I don't know what the state curriculum requires now, but when I taught, the Language Arts curriculum required students to write a term paper or research paper in the 10th and 11th grades. It was difficult enough then, but it must be impossible now with the blessing and the curse of the Internet.
Teaching how to write a research paper is a multi-part process that takes considerable classroom time. The first step is choosing a topic. It has to be small enough to cover in a 10- to 15-page paper. The Civil War is not an appropriate topic. One small facet or battle would be. The topic cannot be so small that there is not enough information available to complete the required length.
Then there is the concept that you have to prove something in the paper. It is not an encyclopedia entry that tells everything about a subject. The paper must have a provable thesis. Not just a battle in the Civil War, but the certain battle was lost because of, changed the outcome of the war because or highlighted the differences between the two armies.
We also did not allow students to write on emotional topics such as abortion or capital punishment. It takes a while for that to sink in. Ideally, students choose their own topics and then the teacher helps narrow the topic down so something that is suitable. That doesn't happen often.
Then you have to teach the process. You have to explain how to take notes, what materials might be appropriate and how to find them. That included a lesson in using the library and whatever system the library used to shelve books. At that time it was the Dewey Decimal System.
Next came the lecture on what constituted plagiarism. Things copied word for word from a book must be documented. General ideas that are well known and are rewritten by the student need not be. Specific information, how much water goes over the Hoover Dam in an hour, even if in the student's words must be documented. Along with the information on plagiarism came the stern warnings about what happened if the student cheated and copied someone else's paper.
Armed with that information, the student, at that time, needed to go to the library, find suitable books or materials about the topic, read, and take notes on cards. Why cards? The theory is that once the research is done, the student makes an outline determining the order of the information to be included in the paper. The note cards can then be put in the appropriate order.
That probably is about two weeks of teaching and library time.
Back in the classroom, the teacher and student now talk about organization. I'm not a big fan of using a formal outline with appropriate Roman numerals, but without organization, any paper is doomed to failure. There must be introductory material followed by, for better or worse, a three-point thesis. Then must follow, in the order of the thesis, the information marshaled by the student to prove each point, that must be followed by a conclusion - basically, a paragraph or two that summarizes what the paper has said. A sort of literary "I told you so."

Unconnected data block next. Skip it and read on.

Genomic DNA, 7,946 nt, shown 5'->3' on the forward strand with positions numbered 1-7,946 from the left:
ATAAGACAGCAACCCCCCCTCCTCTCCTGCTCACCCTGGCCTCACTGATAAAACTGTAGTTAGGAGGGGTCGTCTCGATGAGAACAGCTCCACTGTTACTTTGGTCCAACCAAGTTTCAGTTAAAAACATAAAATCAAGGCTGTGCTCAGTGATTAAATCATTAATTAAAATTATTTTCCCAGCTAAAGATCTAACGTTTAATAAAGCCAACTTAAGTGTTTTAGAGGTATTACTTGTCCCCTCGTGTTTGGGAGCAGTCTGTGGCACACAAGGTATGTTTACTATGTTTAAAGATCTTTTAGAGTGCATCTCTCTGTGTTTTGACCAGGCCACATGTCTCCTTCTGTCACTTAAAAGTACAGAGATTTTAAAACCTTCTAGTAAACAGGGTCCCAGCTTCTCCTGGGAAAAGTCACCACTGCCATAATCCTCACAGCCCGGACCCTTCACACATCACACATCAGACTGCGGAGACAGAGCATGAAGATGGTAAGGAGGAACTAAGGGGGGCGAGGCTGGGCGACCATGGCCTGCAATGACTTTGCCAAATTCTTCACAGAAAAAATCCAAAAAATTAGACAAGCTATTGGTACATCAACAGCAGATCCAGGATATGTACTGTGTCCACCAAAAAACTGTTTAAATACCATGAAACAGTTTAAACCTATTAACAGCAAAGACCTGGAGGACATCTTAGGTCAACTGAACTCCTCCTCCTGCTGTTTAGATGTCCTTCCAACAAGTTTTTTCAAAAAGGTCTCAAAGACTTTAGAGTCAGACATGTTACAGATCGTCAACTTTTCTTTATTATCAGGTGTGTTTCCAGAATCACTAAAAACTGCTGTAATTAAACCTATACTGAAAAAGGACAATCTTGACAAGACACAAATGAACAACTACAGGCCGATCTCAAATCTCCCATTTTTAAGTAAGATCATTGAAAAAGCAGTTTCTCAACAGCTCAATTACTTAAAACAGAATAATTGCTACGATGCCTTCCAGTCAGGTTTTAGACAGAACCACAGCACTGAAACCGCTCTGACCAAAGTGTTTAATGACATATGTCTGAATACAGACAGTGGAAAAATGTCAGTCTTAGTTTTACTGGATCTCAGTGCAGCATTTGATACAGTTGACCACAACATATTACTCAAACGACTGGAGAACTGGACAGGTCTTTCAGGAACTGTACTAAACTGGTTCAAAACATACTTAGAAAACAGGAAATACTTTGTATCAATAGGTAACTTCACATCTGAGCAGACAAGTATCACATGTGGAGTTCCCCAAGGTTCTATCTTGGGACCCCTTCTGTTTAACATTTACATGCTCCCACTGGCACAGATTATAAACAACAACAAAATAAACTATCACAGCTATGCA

But before the student started writing, there was even more information to impart. You can't use first or second person in a formal paper. All rules of grammar and syntax must be followed. Then comes how to document and a review of what to document. That meant how to correctly footnote. How to footnote is something I have watched evolve from numbered footnotes at the bottom of the page to end notes. The Modern Language Association is the ultimate authority on the form of footnoting and bibliography, which is now called works cited.
Then the student writes and hopefully revises and rewrites, a process made far easier with a computer. All of this can take over two months and a considerable part of a student's grade depends on this one project.
Then comes the dreaded grading for the teacher. If you have two classes, you have about 50 papers to grade. It will take one hour to grade three to four papers if you evaluate grammar, format and content. You do the math.
Then you have those papers that concern you. I once went to the library to find a book because I had a problem with a footnote. Not only was the book not in the library, not one of the books listed in works cited was listed in Books in Print. The student had made up every quote, every book and the whole term paper. That seems like more work than doing it correctly.
We also used to have what we called dueling term papers in the teacher's lounge. If you had some suspicions about a term paper and another teacher had someone writing one on the same topic, the two teachers would read them together. You would be surprised how many of the papers we read in unison were exactly the same.
That was difficult and a lot of work. I would not like to have to teach today and also have to figure in if something could have been copied off the Internet.
Paula Travis is a Newton County resident and retired schoolteacher. She can be reached at email@example.com.